northern India, a fact which would play a key role in what was to come.
Once the historical shroud falls away once again, we see in 320 BC that it was a man
named Chandragupta Maurya who stood victorious. This Indian conqueror’s origins are not
clear, but less favourable Brahman sources state that he was a shudra – a peasant or
serf – whilst more favourable Buddhist texts designate him as a member of the prestigious
kshatriya – or warrior caste. He likely knew about Alexander’s stunning conquests, and
was given a crash course in ancient warfare, tactics and geopolitics, which he would use
to conquer his own empire. Having gathered followers, he initially attacked
the Nanda Empire’s capital, but failed a few times. Then he changed his tactics and
conquered the northwestern lands, which had been weakened by Alexander, using his subsequent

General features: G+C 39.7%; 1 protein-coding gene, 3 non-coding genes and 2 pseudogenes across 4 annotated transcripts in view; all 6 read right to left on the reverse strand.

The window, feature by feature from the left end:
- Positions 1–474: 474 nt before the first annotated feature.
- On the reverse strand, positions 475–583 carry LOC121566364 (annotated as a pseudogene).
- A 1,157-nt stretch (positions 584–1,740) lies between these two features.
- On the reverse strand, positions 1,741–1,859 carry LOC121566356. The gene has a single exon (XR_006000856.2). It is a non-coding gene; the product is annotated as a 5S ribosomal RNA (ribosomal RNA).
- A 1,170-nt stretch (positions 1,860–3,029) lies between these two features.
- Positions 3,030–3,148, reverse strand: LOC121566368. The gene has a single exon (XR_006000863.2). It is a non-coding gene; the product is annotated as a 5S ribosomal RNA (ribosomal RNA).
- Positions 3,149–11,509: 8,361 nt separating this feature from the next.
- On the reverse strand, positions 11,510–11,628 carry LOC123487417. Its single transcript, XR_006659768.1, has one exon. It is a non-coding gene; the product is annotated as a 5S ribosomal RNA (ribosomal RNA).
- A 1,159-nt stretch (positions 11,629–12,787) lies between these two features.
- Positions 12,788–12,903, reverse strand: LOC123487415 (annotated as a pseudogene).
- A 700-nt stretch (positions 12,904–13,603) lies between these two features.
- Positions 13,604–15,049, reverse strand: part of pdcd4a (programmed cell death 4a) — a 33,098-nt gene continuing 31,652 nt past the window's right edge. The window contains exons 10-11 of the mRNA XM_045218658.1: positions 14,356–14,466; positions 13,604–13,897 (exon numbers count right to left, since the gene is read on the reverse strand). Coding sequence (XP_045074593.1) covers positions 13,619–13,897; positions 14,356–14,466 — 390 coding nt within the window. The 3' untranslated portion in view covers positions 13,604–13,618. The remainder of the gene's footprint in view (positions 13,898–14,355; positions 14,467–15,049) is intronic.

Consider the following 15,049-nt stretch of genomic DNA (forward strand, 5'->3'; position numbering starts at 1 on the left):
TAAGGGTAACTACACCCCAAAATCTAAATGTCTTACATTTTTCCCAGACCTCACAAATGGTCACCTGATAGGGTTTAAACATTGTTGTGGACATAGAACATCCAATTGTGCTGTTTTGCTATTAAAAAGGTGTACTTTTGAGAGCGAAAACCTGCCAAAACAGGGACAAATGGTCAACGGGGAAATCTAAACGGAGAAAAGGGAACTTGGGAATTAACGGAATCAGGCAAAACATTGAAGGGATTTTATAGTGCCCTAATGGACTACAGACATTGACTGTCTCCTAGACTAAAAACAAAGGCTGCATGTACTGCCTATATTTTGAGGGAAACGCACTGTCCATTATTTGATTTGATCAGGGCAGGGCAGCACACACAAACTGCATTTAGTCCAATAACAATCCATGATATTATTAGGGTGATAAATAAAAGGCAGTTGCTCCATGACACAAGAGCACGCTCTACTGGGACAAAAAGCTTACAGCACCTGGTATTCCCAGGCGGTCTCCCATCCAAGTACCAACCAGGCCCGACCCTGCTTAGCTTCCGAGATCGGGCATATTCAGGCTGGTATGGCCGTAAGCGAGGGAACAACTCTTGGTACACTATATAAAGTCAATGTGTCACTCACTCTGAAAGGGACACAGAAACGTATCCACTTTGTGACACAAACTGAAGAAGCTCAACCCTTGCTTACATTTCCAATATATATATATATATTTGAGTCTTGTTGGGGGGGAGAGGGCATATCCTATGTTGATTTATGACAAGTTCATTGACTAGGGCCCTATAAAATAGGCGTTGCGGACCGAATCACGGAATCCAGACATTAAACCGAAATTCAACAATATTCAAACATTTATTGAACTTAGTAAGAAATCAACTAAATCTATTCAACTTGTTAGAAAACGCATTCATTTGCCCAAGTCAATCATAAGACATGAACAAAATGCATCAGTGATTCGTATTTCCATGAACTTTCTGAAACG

control of these prosperous regions to cut off supplies to the capital, resulting in
the fall of Nanda dynasty. After he established his realm he fought,
decisively defeated and made an alliance with Seleucus, famously gifting him 500 war elephants
in exchange for peace and the hand of Seleucus’ daughter in marriage. Chandragupta’s successor,
Bindusara, continued his father’s wise domestic and foreign policies, such as his friendship
with Seleucus and his religious tolerance. In addition, he thrust south into the Deccan
plateau and expanded the Empire. It is the second of Bindusara’s three sons
who is the subject of this video – Ashoka, whose eldest brother was Susima, and whose
younger brother was Tissya. It seemed as though the future Mauryan emperor at this point had